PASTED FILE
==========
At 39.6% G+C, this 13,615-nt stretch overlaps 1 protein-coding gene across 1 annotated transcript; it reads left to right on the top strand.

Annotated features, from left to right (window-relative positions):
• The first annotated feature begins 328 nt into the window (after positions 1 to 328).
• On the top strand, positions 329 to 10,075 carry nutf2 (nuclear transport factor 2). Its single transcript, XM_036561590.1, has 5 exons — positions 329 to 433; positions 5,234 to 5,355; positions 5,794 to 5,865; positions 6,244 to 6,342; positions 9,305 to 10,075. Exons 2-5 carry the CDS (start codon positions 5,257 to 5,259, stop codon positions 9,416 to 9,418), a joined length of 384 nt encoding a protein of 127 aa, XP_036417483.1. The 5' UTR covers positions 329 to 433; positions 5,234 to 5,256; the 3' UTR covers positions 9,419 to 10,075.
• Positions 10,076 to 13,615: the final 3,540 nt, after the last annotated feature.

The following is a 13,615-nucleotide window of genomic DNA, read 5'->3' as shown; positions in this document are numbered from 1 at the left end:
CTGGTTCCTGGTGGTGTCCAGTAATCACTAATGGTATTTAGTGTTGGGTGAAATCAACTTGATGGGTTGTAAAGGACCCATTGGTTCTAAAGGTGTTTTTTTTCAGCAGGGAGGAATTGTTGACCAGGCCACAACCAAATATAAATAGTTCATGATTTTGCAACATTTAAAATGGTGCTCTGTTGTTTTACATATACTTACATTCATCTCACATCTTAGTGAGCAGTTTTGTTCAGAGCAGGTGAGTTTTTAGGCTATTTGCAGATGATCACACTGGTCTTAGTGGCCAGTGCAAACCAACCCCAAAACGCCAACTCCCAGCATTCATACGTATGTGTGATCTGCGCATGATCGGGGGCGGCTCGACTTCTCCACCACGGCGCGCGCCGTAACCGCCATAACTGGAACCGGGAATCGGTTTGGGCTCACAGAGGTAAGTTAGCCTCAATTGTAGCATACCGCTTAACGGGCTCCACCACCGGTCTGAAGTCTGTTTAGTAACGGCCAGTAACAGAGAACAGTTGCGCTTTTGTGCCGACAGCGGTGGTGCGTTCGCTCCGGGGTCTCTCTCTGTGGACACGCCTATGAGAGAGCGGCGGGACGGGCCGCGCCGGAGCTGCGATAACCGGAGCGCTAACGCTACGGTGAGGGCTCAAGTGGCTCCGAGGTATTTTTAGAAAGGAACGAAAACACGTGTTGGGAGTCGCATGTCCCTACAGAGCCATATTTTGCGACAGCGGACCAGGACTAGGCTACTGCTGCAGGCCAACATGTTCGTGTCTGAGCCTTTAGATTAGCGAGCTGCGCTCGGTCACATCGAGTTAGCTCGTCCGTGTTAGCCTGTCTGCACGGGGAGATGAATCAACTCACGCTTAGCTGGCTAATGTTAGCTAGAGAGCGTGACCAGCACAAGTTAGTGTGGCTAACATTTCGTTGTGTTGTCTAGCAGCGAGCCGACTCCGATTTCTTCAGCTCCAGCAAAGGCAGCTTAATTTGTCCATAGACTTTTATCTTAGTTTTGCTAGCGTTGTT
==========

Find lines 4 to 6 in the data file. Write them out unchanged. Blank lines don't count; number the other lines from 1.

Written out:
• On the top strand, positions 329 to 10,075 carry nutf2 (nuclear transport factor 2). Its single transcript, XM_036561590.1, has 5 exons — positions 329 to 433; positions 5,234 to 5,355; positions 5,794 to 5,865; positions 6,244 to 6,342; positions 9,305 to 10,075. Exons 2-5 carry the CDS (start codon positions 5,257 to 5,259, stop codon positions 9,416 to 9,418), a joined length of 384 nt encoding a protein of 127 aa, XP_036417483.1. The 5' UTR covers positions 329 to 433; positions 5,234 to 5,256; the 3' UTR covers positions 9,419 to 10,075.
• Positions 10,076 to 13,615: the final 3,540 nt, after the last annotated feature.

The following is a 13,615-nucleotide window of genomic DNA, read 5'->3' as shown; positions in this document are numbered from 1 at the left end: